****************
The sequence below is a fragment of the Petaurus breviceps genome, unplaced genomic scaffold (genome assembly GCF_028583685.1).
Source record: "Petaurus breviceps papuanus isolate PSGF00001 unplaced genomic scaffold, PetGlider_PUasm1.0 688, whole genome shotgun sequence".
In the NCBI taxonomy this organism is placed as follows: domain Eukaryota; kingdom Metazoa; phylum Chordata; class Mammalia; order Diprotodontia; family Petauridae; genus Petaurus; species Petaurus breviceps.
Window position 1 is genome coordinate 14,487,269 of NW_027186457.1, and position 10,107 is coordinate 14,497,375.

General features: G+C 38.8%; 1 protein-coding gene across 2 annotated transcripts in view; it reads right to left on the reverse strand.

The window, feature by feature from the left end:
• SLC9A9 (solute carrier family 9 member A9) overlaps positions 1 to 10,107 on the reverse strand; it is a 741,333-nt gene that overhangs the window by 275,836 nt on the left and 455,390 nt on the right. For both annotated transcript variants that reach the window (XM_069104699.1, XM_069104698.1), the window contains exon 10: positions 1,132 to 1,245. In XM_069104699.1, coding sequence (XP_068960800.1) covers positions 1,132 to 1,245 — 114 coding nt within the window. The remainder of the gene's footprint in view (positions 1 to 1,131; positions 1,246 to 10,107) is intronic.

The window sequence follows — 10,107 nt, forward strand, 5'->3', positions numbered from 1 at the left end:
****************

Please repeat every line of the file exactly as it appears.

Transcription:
The sequence below is a fragment of the Petaurus breviceps genome, unplaced genomic scaffold (genome assembly GCF_028583685.1).
Source record: "Petaurus breviceps papuanus isolate PSGF00001 unplaced genomic scaffold, PetGlider_PUasm1.0 688, whole genome shotgun sequence".
In the NCBI taxonomy this organism is placed as follows: domain Eukaryota; kingdom Metazoa; phylum Chordata; class Mammalia; order Diprotodontia; family Petauridae; genus Petaurus; species Petaurus breviceps.
Window position 1 is genome coordinate 14,487,269 of NW_027186457.1, and position 10,107 is coordinate 14,497,375.

General features: G+C 38.8%; 1 protein-coding gene across 2 annotated transcripts in view; it reads right to left on the reverse strand.

The window, feature by feature from the left end:
• SLC9A9 (solute carrier family 9 member A9) overlaps positions 1 to 10,107 on the reverse strand; it is a 741,333-nt gene that overhangs the window by 275,836 nt on the left and 455,390 nt on the right. For both annotated transcript variants that reach the window (XM_069104699.1, XM_069104698.1), the window contains exon 10: positions 1,132 to 1,245. In XM_069104699.1, coding sequence (XP_068960800.1) covers positions 1,132 to 1,245 — 114 coding nt within the window. The remainder of the gene's footprint in view (positions 1 to 1,131; positions 1,246 to 10,107) is intronic.

The window sequence follows — 10,107 nt, forward strand, 5'->3', positions numbered from 1 at the left end: